3 min read

Strong passwords with Multi-Factor Authentication

by DriveLock
Screen Shot 2019-07-31 at 1.01.50 pm

Multi-Factor Authentication: 

Why you should change your simple password?

Our need for simplicity and often by utilising the same password for multiple accesses becomes one of our biggest cybersecurity vulnerabilities. Accessing your devices, emails, and accounts can be a chore especially when having to remember complicated and irrelevant passwords. But having simple passwords can backfire when it comes to hackers. Reliance on passwords alone leaves companies vulnerable, especially with weak passwords such as; 123456 which topped 2018 as the most commonly used and hacked password.

The increasingly realistic phishing emails and with the media regularly reporting about new leaks, almost all websites demand minimum lengths and character combinations to make passwords more secure. More companies are developing the cybersecurity awareness of their employees with training courses. 

In Singapore, 60% of businesses agree that their cybersecurity practices are outpaced by the rapidly expanding nature of cloud applications. Other inept security practices which allow cybercriminals to compromise your data include a lack of encryption appliance and multi-factor authentication. While data breaches can have a clear impact on a business' bottom line, it is not only the sophisticated cloud technology that has increased this problem but also the elementary security practices of most companies.


Advantages of Multi-Factor Authentication

A way to significantly strengthen your password is to combine it with other factors: multi-factor authentication (MFA). MFA is critical in protecting businesses from identity theft and unauthorised access to company data. MFA usually comprises of three key elements:

  • A password or pin only the user knows
  • Ownership of an item, for example, smart cards
  • And biometry, the voice or optics of the user 

As outlined above, one of the key advantages of multi-factor authentication is that each layer supplements and accounts for the others' weakness. For example, the password that the user knows may be weak and easily hacked. But with MFA, unless the hacker were to obtain the above three elements, a breach is highly unlikely. MFA strengthens your security and is essential for cybersecurity.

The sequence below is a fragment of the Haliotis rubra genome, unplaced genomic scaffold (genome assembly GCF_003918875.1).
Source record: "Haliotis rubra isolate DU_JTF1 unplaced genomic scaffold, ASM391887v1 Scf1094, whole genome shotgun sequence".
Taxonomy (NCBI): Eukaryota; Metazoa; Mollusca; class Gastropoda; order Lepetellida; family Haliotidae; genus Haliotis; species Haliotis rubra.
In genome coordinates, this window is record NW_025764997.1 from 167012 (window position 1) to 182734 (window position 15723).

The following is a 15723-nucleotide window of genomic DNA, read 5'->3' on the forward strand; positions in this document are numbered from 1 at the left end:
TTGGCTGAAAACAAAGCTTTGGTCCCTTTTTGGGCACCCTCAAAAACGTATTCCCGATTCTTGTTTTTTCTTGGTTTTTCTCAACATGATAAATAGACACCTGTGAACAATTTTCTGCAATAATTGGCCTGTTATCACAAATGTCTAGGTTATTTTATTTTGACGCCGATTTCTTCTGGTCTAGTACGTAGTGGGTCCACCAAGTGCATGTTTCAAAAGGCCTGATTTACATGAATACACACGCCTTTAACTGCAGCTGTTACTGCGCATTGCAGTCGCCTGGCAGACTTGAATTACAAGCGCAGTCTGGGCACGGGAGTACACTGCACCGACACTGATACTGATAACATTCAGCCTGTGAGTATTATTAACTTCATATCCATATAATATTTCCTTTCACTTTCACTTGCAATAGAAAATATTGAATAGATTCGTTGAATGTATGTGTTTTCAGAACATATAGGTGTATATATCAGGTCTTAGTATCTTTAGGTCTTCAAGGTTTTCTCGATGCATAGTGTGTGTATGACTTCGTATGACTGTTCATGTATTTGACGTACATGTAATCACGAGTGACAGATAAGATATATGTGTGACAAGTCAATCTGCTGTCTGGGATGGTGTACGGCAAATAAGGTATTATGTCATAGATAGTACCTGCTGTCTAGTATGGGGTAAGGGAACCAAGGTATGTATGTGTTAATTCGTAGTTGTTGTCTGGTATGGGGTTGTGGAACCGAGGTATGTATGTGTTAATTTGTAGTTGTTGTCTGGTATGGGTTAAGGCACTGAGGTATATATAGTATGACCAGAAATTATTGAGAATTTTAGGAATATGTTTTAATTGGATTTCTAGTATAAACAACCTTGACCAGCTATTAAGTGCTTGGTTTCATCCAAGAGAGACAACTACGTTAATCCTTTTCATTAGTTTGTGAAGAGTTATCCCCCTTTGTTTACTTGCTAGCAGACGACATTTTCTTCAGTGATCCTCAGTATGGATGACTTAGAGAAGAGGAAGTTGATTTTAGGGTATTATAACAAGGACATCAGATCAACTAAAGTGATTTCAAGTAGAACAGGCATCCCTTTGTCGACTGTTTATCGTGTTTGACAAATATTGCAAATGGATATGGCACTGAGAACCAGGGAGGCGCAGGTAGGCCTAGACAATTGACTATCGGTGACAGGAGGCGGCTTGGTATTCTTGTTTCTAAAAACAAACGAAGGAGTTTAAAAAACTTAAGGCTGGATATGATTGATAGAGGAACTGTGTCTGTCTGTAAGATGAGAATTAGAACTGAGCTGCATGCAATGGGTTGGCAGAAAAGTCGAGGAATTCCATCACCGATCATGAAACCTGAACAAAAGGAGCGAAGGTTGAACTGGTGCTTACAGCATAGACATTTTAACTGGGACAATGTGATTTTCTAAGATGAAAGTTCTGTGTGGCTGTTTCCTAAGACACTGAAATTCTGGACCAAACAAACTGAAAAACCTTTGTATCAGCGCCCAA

MFA also leads toward more compliance with international standards to protect the sensitive information of users, customers etc. For example, The General Data Protection Regulation (GDPR) does not specifically require MFA, but various provisions within the Security Rule highlights the need for a stronger authentication process. This process is none other than MFA.

Indeed, with cybersecurity trending as a top priority for many businesses, especially with the expansion of cloud technology, more and more companies are implementing MFA. Markets And Markets predicted that by 2022, the MFA market is set to reach USD 12.51 Billion. This shows that many organisations believe in the significant role MFA plays and how it is, right now, one of the best security measures you can implement to protect your company, your users, and their sensitive data.


Nevertheless, MFA with smart cards is still not a standard in many companies. This is partly due to the costs for the introduction and daily operation as well as the administrative effort needed to maintain these smart cards. Companies need to discount approximately 10% of smart cards annually for loss, wear or theft. The maintenance is made difficult after the initial few years because the originally purchased smart cards are discontinued or only made available through a corresponding surcharge from the manufacturer.

Those who do not opt for a vendor-independent smart card middleware from the outset, are faced with further follow-up costs or even replacement fees for the complete hardware installation. All these factors can increase the total cost of ownership of physical smart cards and delay the use of multi-factor authentication at the expense of security. 


Drivelock Virtual Smartcards

Identity and Access Management - our "smartcard middleware" and "virtual smartcard" offer.

Virtual smart cards (VCSs) imitates the same functionalities as a physical smart card, only they combine software and existing hardware, the Trusted Platform Module (TPM) which exists on many computers, to secure data. This makes VSCs significantly more time and cost-effective. 

VSCs work like physical smart card readers with an already inserted card and are recognised as such by the Windows operating system without any additional setup. They are bound to the respective device (e.g. PC or laptop) and are used like a normal smart card for the authentication in various scenarios including: Windows user login, web applications, e-mail signature and encryption, file encryption, VPN dial-up and many more certificate-based applications.

Virtual smart cards effectively diminish password vulnerability and strengthens your IT protection. 


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